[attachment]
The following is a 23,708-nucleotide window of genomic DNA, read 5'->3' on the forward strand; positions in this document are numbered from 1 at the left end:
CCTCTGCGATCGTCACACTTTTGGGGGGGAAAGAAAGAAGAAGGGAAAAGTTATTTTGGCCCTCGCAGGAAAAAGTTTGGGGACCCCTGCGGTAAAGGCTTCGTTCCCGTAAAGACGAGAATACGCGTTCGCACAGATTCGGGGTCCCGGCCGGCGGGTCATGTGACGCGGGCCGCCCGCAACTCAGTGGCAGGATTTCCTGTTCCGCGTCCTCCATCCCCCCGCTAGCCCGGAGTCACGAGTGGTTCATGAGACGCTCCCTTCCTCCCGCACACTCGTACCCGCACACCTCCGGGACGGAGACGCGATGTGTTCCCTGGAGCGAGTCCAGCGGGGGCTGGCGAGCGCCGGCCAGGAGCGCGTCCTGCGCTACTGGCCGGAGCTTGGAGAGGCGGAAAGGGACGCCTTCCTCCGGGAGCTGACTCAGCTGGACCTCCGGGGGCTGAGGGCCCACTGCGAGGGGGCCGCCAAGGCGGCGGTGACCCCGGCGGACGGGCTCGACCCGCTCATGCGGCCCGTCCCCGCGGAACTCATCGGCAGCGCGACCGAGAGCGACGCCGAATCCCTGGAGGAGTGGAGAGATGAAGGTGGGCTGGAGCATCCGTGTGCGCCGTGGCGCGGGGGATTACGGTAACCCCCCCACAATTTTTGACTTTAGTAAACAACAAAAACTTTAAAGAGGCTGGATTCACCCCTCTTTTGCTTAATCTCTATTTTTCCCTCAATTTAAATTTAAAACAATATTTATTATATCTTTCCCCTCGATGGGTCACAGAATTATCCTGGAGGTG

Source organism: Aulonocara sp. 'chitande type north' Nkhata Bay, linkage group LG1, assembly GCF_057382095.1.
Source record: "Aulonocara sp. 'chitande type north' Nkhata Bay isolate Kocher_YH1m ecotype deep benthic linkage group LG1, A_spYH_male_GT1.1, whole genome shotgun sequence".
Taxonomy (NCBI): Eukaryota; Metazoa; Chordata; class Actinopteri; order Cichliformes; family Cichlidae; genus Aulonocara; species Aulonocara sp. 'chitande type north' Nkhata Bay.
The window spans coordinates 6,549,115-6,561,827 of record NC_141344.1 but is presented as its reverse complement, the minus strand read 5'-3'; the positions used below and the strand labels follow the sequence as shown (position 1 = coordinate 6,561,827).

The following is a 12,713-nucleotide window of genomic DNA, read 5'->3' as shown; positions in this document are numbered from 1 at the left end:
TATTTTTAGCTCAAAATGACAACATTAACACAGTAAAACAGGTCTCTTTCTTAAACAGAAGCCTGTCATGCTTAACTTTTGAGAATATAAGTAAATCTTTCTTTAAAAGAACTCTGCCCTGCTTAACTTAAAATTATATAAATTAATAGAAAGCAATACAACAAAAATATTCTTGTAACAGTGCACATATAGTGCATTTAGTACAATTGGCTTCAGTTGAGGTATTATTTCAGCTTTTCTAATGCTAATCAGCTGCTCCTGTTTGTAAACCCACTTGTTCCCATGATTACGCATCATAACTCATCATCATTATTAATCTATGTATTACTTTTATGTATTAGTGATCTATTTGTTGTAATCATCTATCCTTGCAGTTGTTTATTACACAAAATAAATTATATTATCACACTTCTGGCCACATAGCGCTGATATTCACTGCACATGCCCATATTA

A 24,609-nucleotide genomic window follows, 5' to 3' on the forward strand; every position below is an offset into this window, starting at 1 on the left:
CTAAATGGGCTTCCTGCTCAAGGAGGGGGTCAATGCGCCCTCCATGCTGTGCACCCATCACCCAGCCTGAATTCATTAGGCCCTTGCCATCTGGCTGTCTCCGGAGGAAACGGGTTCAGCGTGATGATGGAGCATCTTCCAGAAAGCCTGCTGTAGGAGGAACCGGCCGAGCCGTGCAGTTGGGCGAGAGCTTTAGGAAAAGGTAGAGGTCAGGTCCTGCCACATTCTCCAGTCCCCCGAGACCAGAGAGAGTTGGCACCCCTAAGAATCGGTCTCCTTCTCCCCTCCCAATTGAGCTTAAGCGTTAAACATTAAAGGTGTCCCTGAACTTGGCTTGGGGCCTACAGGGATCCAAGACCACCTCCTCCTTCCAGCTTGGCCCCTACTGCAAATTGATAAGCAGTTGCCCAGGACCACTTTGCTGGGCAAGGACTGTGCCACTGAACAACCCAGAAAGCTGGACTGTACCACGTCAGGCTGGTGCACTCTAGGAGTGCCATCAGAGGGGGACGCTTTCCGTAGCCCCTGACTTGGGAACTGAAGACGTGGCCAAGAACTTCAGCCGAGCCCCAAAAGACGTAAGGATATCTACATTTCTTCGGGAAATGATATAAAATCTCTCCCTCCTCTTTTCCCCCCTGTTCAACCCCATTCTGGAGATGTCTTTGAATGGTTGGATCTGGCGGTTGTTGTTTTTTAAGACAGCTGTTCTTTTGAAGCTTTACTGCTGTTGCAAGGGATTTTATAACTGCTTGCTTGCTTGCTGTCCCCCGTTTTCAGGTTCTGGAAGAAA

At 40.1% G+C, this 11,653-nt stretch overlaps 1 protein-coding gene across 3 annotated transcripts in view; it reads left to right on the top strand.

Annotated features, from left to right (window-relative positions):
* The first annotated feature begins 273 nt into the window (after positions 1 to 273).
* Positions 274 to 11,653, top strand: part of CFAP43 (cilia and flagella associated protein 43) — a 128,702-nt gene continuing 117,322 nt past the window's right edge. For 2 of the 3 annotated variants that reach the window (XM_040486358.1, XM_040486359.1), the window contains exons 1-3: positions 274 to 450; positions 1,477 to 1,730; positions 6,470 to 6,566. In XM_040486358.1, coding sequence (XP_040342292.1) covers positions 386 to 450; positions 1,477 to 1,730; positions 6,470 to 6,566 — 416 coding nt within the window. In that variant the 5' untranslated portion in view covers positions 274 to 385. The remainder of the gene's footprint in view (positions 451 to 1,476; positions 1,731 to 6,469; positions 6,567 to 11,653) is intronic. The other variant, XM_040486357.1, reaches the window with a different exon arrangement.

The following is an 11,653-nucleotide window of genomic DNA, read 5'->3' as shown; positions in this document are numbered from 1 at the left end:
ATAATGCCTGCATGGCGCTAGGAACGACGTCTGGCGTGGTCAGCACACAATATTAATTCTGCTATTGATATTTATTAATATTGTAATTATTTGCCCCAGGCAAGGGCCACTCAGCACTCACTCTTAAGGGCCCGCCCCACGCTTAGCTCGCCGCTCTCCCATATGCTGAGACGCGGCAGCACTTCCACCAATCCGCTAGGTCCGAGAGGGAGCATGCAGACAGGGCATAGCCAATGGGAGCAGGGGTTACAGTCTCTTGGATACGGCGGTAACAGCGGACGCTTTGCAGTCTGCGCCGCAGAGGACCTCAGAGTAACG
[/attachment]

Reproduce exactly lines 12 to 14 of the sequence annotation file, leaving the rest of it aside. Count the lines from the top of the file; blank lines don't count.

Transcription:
Annotated features, from left to right (window-relative positions):
* The first annotated feature begins 273 nt into the window (after positions 1 to 273).
* Positions 274 to 11,653, top strand: part of CFAP43 (cilia and flagella associated protein 43) — a 128,702-nt gene continuing 117,322 nt past the window's right edge. For 2 of the 3 annotated variants that reach the window (XM_040486358.1, XM_040486359.1), the window contains exons 1-3: positions 274 to 450; positions 1,477 to 1,730; positions 6,470 to 6,566. In XM_040486358.1, coding sequence (XP_040342292.1) covers positions 386 to 450; positions 1,477 to 1,730; positions 6,470 to 6,566 — 416 coding nt within the window. In that variant the 5' untranslated portion in view covers positions 274 to 385. The remainder of the gene's footprint in view (positions 451 to 1,476; positions 1,731 to 6,469; positions 6,567 to 11,653) is intronic. The other variant, XM_040486357.1, reaches the window with a different exon arrangement.